"For you," he says. "Eight years for you. Six months ago she was sleeping in my bed. Six months ago she was sitting across from me at the breakfast table, she was stepping out of my bathroom in a wet sarong, she was on the back of my motorcycle with her arms around my chest. Right now, right here in all this fucking cold and snow, I can remember what her mouth tastes like. I can feel her breath on my face, I can smell her skin. It's been eight years for you. You forget about her, then come back and talk to me."

He’s too close to me. I move off the porch and onto the steps, and my boots make a crisp sound in the snow. I can tell from the noise that this is a dry snow, light as air, and it will be easy to shovel tomorrow if it stays this cold through the night. I know all about snow. I grew up in snow. I grew up in this snow, on this street. This snow that's blowing in my face is the same snow I shoveled as a child, as a teenager, as a young man smoking on this porch dreaming about a girl in a kingdom by the sea.

"So… do you love her?"

The first time he asked me this it surprised me. It no longer does. For him, romantic love is everything. In six months he'll give up the country of his birth for the woman he loves. He’ll go back and everybody in Kata Beach will know his shame but he’ll stay there because he still loves her and he thinks she may come back.

“Do you love your wife?”

I keep my eyes on the School Crossing sign across the street, where the stick figures of a little boy and a little girl are blurred under a crust of glittering snow.

"That's not important," I say, with the hard snow peppering my chest and shoulders like buckshot. "I have an obligation. She didn't have to agree to raise her kids on the other side of the planet from everything she knows, from her family, her friends, from temple bells and buffaloes. She left behind a private office and a secretary and an expense account; now she clips coupons for ten cents off a tube of toothpaste at Wal-Mart. This is a woman who never washed a dish or scrubbed a toilet in her life, not until she came here. Before I brought her to Iowa she had never seen a tree that wasn't green. Imagine how bleak the view from this porch is for her. She didn't have to come here, but she did it for me, because I asked her to. Because I begged her to. She didn't have to do it, but she did, and now I owe her."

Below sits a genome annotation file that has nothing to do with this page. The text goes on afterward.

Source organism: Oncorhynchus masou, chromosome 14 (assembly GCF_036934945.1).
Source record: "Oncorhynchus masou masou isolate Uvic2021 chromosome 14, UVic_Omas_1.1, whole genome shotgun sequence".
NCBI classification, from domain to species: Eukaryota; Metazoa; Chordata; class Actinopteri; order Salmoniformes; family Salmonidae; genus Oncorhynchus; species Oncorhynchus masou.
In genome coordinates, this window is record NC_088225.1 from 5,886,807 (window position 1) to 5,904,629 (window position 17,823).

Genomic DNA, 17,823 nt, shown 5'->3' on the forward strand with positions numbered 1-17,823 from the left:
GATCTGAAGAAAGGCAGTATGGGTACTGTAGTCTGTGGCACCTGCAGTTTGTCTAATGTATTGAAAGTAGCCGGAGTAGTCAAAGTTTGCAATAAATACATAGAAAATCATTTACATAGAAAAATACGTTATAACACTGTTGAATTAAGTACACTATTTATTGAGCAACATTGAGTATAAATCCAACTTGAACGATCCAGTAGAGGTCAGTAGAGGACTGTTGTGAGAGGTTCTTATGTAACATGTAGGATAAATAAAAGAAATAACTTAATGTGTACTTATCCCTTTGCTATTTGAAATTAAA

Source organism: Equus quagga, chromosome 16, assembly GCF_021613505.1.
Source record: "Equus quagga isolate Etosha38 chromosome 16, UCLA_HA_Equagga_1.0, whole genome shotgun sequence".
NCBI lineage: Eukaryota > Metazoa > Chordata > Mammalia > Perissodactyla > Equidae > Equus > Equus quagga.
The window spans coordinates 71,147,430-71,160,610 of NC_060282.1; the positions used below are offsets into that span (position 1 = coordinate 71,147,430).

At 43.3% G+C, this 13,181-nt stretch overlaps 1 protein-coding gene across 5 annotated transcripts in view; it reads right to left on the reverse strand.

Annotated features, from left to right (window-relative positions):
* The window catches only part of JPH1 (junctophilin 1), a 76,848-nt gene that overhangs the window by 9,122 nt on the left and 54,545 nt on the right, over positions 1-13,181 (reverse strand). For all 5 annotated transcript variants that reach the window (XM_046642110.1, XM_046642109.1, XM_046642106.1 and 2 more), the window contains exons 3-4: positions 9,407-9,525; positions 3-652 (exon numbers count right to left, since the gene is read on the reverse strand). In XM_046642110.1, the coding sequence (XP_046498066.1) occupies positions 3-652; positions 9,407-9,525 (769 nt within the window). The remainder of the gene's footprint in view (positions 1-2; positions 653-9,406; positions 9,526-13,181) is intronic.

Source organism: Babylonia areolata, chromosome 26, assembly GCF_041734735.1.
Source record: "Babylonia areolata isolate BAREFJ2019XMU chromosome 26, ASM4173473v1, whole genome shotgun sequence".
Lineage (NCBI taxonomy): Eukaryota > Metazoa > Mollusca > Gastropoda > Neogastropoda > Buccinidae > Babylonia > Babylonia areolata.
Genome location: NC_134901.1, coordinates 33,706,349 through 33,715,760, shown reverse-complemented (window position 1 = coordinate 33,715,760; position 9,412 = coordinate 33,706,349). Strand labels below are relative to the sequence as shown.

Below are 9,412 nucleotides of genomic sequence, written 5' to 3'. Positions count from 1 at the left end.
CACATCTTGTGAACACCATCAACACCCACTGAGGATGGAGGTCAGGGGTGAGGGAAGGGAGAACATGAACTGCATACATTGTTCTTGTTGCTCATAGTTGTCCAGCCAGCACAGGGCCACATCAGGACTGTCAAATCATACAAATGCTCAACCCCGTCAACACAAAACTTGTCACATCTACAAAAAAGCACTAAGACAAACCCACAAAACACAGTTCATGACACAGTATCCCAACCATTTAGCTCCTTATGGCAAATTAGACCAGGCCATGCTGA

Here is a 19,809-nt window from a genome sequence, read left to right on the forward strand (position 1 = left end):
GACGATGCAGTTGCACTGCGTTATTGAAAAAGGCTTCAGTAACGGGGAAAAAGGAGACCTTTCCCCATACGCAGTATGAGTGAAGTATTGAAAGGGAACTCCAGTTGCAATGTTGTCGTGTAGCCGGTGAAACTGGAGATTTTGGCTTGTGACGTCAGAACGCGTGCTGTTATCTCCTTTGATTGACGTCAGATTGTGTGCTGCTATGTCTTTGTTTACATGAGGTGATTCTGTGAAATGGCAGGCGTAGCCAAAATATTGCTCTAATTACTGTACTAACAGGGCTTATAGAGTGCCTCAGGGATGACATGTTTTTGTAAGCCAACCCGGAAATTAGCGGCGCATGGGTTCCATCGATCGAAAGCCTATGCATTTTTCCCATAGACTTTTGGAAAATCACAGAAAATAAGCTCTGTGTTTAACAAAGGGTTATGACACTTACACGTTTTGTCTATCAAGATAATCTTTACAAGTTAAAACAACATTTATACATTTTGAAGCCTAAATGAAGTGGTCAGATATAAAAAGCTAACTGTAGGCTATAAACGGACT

I haven't turned around, but I know he's sneering at me. For him, love is everything. He would never give up Thailand just because his mom gave him a big old house across the street from an elementary school. He would never settle for a boring job with a good dental plan, for cars with seatbelts, for police officers who actually protect people, for a bathroom faucet that produces water you can drink.

I disgust him, and he turns his back on me.

I come back up onto the porch drying my face with my hand. I'm shivering, my toes and fingers and ears are numb. I fumble in my pocket for another cigarette, my third since I came outside. Yellow flame, trembling fingers, a glint of light off my wedding ring.

I step out of the house onto the porch and they’re both surprised to see me. I light a cigarette. Yellow flame, trembling fingers, no ring.

“You’re still smoking?” the one closest to me asks.

“Yeah. Quit for six months after the heart attack, but then I started again.”

“Why?”

“Went to Bob Braverman’s funeral.”

“Bob’s dead?”

“Yeah. Colon cancer. Ron Hamm’s dead, and his twin sister too, both from brain cancer. About a dozen people I graduated from high school with are dead. That I know of. I bummed a smoke off somebody at the funeral and within a week I was back to a pack a day.”

They both consider this. They both look down at their cigarettes and then throw them out into the snow.

I take a puff and blow the smoke through them. “But this is the last one I’m ever going to smoke on this porch. I’m leaving in a minute. The house has been sold. Going to New Mexico to take care of Mom. She’s alone and she’s 80 and she needs me.”

“You’re going to live with Mom again?” The young one looks at me with horror. “She’ll make you go outside to smoke.”